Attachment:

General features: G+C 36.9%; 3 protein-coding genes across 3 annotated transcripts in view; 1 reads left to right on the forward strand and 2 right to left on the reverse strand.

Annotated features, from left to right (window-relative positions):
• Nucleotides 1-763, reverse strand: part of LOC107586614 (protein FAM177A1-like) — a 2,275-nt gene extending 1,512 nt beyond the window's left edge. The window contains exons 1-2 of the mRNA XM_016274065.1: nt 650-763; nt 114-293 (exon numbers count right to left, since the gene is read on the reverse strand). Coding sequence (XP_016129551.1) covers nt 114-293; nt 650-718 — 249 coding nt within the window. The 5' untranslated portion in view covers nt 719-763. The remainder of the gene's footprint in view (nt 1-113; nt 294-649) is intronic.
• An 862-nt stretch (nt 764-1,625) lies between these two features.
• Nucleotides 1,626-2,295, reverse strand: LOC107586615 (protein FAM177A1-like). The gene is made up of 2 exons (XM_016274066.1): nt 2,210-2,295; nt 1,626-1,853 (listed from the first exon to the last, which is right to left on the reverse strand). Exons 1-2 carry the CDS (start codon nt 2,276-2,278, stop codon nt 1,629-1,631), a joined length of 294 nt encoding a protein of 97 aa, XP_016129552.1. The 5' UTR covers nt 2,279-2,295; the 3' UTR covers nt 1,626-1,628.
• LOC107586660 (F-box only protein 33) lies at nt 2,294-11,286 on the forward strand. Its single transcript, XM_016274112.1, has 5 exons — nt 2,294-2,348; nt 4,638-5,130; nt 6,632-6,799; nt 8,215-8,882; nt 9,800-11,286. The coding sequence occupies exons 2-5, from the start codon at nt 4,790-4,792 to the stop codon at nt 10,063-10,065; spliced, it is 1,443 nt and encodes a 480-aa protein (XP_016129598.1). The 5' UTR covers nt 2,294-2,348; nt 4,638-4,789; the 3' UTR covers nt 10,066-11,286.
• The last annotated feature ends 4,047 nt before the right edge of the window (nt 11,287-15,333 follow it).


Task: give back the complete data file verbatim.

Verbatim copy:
General features: G+C 36.9%; 3 protein-coding genes across 3 annotated transcripts in view; 1 reads left to right on the forward strand and 2 right to left on the reverse strand.

Annotated features, from left to right (window-relative positions):
• Nucleotides 1-763, reverse strand: part of LOC107586614 (protein FAM177A1-like) — a 2,275-nt gene extending 1,512 nt beyond the window's left edge. The window contains exons 1-2 of the mRNA XM_016274065.1: nt 650-763; nt 114-293 (exon numbers count right to left, since the gene is read on the reverse strand). Coding sequence (XP_016129551.1) covers nt 114-293; nt 650-718 — 249 coding nt within the window. The 5' untranslated portion in view covers nt 719-763. The remainder of the gene's footprint in view (nt 1-113; nt 294-649) is intronic.
• An 862-nt stretch (nt 764-1,625) lies between these two features.
• Nucleotides 1,626-2,295, reverse strand: LOC107586615 (protein FAM177A1-like). The gene is made up of 2 exons (XM_016274066.1): nt 2,210-2,295; nt 1,626-1,853 (listed from the first exon to the last, which is right to left on the reverse strand). Exons 1-2 carry the CDS (start codon nt 2,276-2,278, stop codon nt 1,629-1,631), a joined length of 294 nt encoding a protein of 97 aa, XP_016129552.1. The 5' UTR covers nt 2,279-2,295; the 3' UTR covers nt 1,626-1,628.
• LOC107586660 (F-box only protein 33) lies at nt 2,294-11,286 on the forward strand. Its single transcript, XM_016274112.1, has 5 exons — nt 2,294-2,348; nt 4,638-5,130; nt 6,632-6,799; nt 8,215-8,882; nt 9,800-11,286. The coding sequence occupies exons 2-5, from the start codon at nt 4,790-4,792 to the stop codon at nt 10,063-10,065; spliced, it is 1,443 nt and encodes a 480-aa protein (XP_016129598.1). The 5' UTR covers nt 2,294-2,348; nt 4,638-4,789; the 3' UTR covers nt 10,066-11,286.
• The last annotated feature ends 4,047 nt before the right edge of the window (nt 11,287-15,333 follow it).